Let me give you a little bit of perspective here. China is the world’s largest wheat producer. They produce one-sixth of the total amount of the world’s wheat. They produce twice as much grain as the U.S. and five times as much as Australia—who, if you will remember used to be the largest exporter of wheat in the world. China presently has the lowest reserves of wheat that they’ve ever had. This isn’t about China just buying enough to feed their countrymen, folks. This is also about building up their reserves again. In the past they’ve usually stored about half of what they’ve produced for military purposes. Ruh roh!

So, now we have the big fat rich kid buying up as much of the sparse amount of wheat that the world has at present. When you have a limited supply of an essential commodity, you have skyrocketing prices. Yes, this is the age old formula “supply and demand” dictating prices.  Right now, Costco has their 25 pound bags of wheat for $13.49. They have made it perfectly clear that that price will increase substantially as soon as the present shipment is gone. What’s substantial? Well, let’s look at wheat right now.  (I’ll deal more specifically with China in an upcoming article this week. Wait til we address the economic manipulation that they’ve got going on.)

Wheat commodity prices have increased 80% over the last year. Corn has increased 92%. The UN Agricultural division has warned that this is a serious scenario. Your local grocery stores and restaurants have been pushing back on the price increases in an attempt to buffer the impact, but they simply cannot afford to do so any longer. You WILL start seeing this impact immediately.

Keep in mind that wheat and corn have an impact in nearly every food you purchase. The meat you eat is fed with these grains. Thus meat will become significantly more expensive in about 6 months (as thus far it’s “only” gone up about 6.1 percent from a year ago).  Pork, on the other hand has already increased an average of 11.2 percent from a year ago.  Dairy is produced by grain-eating animals. Thus you will start to see dairy prices going up in about 6 months. But your actual grain products will go up significantly. Yes, this is in addition to the produce headache we’re dealing with.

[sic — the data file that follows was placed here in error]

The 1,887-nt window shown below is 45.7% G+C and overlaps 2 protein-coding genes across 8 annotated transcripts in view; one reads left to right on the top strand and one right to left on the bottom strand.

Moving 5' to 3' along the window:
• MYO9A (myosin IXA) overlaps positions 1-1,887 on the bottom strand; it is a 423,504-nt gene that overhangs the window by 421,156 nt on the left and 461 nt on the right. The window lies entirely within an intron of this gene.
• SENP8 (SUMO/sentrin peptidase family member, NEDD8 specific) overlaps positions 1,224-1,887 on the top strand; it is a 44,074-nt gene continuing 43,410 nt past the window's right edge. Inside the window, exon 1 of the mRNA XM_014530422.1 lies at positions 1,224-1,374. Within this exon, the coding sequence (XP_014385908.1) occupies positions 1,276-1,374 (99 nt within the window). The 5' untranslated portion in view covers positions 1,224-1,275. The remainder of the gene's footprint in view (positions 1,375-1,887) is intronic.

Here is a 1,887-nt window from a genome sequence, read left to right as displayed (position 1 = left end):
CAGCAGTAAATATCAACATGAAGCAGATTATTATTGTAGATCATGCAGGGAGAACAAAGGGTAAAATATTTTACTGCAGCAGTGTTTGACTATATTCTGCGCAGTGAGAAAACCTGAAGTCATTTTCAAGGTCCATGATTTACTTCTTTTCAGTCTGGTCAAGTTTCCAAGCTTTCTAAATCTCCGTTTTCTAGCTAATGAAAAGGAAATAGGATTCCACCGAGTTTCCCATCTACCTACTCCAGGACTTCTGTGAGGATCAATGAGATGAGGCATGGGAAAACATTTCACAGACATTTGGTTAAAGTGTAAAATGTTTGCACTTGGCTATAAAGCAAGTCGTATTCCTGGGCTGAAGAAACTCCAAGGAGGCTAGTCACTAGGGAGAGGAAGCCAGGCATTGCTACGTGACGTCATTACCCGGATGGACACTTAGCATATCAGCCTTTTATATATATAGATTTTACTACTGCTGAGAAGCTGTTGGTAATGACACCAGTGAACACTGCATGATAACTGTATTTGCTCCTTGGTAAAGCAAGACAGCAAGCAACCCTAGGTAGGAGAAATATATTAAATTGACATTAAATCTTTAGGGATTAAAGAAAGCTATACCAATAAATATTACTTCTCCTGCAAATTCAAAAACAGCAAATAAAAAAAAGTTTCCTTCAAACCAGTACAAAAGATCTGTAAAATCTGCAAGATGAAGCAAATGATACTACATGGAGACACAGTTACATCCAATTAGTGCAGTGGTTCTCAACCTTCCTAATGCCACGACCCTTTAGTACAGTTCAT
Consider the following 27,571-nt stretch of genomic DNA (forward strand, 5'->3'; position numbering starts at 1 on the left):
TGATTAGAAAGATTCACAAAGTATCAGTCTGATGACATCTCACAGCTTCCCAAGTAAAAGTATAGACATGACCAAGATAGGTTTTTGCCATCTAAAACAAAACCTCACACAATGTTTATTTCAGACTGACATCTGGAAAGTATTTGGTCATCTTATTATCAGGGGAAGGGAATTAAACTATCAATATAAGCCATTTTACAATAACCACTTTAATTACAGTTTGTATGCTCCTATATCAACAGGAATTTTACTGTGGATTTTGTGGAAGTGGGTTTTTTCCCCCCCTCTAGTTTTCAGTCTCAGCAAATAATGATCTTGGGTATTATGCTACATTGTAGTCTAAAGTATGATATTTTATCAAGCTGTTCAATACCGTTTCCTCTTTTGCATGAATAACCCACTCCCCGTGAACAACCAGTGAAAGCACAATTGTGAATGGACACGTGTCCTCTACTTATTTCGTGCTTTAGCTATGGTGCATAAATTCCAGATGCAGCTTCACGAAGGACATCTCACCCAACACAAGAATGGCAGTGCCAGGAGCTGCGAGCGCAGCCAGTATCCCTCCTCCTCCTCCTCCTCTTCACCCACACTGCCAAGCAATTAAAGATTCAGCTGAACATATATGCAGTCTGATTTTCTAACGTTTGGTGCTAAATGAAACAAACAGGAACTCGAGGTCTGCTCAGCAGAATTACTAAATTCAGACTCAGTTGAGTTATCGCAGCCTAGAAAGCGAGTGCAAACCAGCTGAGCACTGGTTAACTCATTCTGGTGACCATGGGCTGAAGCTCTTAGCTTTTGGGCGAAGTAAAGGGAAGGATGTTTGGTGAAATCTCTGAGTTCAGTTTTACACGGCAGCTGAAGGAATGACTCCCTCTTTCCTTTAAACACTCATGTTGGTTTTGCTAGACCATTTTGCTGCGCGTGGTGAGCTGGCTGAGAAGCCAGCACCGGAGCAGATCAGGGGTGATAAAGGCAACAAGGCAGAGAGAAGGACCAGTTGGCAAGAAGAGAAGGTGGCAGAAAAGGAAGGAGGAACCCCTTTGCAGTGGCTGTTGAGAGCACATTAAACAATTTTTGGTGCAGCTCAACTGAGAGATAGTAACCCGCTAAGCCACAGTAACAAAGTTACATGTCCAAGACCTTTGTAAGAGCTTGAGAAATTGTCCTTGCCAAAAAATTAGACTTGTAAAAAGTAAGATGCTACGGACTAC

In terms of “just how much of an increase can we expect?”  Well, even if I could give you hard numbers, I suspect that no one's budget can readily handle an 80-90+ increase in their food budget, not to mention the doubling and tripling of prices. Right? But here’s what I can share with you.

China and India have been battling a surge of food-driven inflation for several months. China has been holding off on this making their news for months! (Remember, they control everything that goes over their broadcast lines.)  They’ve been trying to get ahead of the price impact. As a result, world banks have risen lending rates well over government-set benchmarks, resulting in an increase to all agricultural and commodity loans (according to local press reports cited by Bloomberg News). Across the board, basic foods started surging in price at the start of the year, showing the biggest monthly rise in more than five years. Bread and pasta have increased more in the last month than they have ever done in the last two years—even temporarily. Nations all over are concerned that increasing commodity prices will make headline inflation very painful.

Oh, and by the way, China’s drought is also threatening the world’s drinking water supply. But that’s a whole ‘nother article.

Let me state this clearly so that there’s no mistaking the importance of this news. This has NEVER happened before in our history.  So, in closing, I firmly believe that it’s time that we start giving ourselves a “pass” on not being more frugal, more focused, in taking measures to stabilize our food budget.  I also suggest that you make friends with your window sills, backyards, and patio space and learn to grow your own overpriced tomatoes, asparagus, etc. I also suggest that you learn why wheat is such an important commodity and why it needs to be in your home. There are certainly plenty of articles that I’ve shared in the past on this matter.